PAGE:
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Child Hospitalized After Mistaking Lye For Lemonade

| by Reve Fisher
canister of certified lyecanister of certified lye

A 6-year-old boy is fighting for his life after ingesting lye.

Sonny Arthur of Hatfield Peverel, Essex, England, reportedly thought he was drinking lemonade when he was really ingesting lye, also known as sodium hydroxide, The Daily Mail reports. The lye crystals were in a sparkling water bottle that his mother, Vikki, had been using to clean the bathroom.

Various types of lye are used to create soaps, and sodium hydroxide is specifically used for many hard bar soaps, according to DIY Natural. As it takes the appearance of water when dissolved, lye solutions need to be kept out of reach of children and pets.

While cleaning the shower on Dec. 17, Vikki mixed the lye with water in a sparkling water bottle, The Daily Mail notes. Although she had dumped the remaining liquid down the drain when she finished cleaning, she left the bottle in the bathroom. Ian, Vikki’s husband and Sonny’s father, moved the bottle when he took a shower that day.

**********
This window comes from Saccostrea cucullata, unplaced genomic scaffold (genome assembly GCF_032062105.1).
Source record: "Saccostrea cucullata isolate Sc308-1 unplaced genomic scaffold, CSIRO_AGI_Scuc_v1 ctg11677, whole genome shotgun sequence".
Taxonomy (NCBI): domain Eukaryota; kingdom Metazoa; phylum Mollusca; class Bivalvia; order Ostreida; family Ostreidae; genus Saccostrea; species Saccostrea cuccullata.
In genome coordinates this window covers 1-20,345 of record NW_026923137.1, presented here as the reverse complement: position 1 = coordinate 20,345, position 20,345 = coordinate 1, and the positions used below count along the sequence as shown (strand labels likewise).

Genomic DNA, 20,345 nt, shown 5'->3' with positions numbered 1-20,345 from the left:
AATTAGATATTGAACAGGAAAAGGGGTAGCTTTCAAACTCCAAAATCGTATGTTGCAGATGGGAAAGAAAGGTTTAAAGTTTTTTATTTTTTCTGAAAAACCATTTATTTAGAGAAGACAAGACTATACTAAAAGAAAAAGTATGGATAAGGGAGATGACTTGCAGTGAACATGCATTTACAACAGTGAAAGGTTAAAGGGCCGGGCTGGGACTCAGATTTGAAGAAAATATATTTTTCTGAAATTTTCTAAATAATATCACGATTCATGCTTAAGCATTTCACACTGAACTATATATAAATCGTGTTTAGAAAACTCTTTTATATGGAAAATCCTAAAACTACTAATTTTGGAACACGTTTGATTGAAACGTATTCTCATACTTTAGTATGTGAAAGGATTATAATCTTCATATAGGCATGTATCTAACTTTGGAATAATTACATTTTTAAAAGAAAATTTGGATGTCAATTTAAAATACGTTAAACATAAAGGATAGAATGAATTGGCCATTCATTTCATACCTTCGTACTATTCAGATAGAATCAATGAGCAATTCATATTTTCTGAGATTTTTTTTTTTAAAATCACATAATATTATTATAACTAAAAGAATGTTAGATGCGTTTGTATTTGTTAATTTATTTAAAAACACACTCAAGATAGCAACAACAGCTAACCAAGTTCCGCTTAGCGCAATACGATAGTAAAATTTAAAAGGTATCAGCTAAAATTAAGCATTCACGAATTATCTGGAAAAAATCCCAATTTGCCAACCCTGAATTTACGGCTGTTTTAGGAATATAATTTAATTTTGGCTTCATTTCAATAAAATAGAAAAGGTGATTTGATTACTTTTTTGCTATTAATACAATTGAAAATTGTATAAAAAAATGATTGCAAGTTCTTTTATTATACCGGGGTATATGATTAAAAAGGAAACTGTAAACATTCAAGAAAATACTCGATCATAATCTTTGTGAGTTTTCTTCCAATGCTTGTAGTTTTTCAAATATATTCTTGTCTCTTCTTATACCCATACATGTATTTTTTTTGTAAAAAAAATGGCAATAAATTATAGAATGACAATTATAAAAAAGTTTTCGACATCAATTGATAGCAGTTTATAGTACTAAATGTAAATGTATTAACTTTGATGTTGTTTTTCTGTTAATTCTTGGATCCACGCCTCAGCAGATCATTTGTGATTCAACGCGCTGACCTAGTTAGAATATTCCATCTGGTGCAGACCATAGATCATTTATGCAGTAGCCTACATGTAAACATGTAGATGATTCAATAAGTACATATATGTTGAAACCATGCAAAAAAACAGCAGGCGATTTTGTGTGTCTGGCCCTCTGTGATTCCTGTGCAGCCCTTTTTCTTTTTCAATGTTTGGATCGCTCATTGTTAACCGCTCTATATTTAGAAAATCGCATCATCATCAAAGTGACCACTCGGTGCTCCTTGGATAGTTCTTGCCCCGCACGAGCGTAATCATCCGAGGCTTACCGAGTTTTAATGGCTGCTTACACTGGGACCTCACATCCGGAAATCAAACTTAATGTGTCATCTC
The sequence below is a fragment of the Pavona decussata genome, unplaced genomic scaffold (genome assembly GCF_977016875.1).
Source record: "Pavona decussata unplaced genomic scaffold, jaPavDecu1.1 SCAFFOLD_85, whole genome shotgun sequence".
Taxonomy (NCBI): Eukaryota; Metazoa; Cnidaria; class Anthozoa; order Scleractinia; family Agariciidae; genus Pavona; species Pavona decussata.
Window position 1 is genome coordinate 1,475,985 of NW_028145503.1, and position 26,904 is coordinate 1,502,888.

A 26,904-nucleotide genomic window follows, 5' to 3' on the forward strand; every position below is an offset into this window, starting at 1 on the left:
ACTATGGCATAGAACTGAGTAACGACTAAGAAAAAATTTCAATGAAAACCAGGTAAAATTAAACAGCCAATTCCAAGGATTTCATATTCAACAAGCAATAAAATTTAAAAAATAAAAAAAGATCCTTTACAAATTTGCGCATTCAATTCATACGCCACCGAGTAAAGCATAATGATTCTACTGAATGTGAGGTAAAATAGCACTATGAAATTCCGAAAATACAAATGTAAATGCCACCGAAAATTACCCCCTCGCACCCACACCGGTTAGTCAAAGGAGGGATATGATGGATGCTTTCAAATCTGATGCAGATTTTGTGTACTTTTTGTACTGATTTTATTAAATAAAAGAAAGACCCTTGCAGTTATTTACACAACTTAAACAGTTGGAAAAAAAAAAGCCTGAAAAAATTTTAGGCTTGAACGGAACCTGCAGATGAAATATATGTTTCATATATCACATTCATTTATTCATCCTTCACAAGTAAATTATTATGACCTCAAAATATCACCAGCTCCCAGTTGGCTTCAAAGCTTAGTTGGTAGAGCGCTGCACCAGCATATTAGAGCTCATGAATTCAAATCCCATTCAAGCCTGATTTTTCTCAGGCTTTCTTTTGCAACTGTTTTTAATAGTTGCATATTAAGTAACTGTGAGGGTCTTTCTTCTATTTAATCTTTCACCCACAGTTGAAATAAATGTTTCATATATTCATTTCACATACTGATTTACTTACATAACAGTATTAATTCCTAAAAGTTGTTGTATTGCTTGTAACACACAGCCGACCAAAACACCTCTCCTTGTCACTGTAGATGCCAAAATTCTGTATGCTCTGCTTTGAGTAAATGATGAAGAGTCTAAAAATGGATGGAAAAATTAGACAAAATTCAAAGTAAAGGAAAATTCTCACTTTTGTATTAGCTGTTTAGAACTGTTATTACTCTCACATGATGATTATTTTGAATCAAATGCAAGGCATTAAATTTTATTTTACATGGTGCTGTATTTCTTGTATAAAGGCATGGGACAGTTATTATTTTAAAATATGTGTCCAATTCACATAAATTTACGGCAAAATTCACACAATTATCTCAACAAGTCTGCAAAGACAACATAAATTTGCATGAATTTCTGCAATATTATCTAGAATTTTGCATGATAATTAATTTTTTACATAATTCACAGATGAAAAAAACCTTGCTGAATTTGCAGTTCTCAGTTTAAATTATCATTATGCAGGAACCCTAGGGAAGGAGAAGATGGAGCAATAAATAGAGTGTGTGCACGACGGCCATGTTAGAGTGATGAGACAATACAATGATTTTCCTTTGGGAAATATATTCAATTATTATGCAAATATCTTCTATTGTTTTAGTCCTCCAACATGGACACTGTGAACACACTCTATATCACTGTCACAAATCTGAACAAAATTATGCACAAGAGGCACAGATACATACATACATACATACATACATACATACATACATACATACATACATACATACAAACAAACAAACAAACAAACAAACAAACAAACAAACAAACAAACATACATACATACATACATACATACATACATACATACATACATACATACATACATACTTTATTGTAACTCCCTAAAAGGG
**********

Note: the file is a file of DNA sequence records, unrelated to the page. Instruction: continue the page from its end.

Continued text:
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“I told him not to go into the bathroom because I had cleaned it but I didn’t say, ‘Don’t touch the bottle,’ and of course he didn’t put two and two together,” Vikki told The Daily Mail. “Why would he?”

After his father’s shower, Sonny saw the water bottle and tried to drink the crystallized liquid left inside. He screamed and ran downstairs as his face began to swell, according to Vikki. After drinking some water, he started to vomit.

"It was the most horrific vomiting I have ever seen," the mother recalled. "It will haunt me for the rest of my life."

Chemical fumes damaged his lungs, and his esophagus was greatly burned. Doctors at Great Ormond Street Hospital in London tried to prepare the family for the worst.

"[The doctors] said, 'Just to warn you, this is bad,'" Vikki said.

Although he was able to go home by the beginning of January, Sonny will need to be fed through a tube for at least a year and visit the hospital every two weeks due to the scar tissue in his esophagus.

"It’s hard to determine how much scarring there is because they can’t get a camera down there,” Vikki said. “It’s going to be a long, slow journey. He’s a tough little kid. He’s so brave."

Sources: The Daily Mail, DIY Natural / Photo Credit: Certified Lye/WikipediaSkatebiker/Wikipedia

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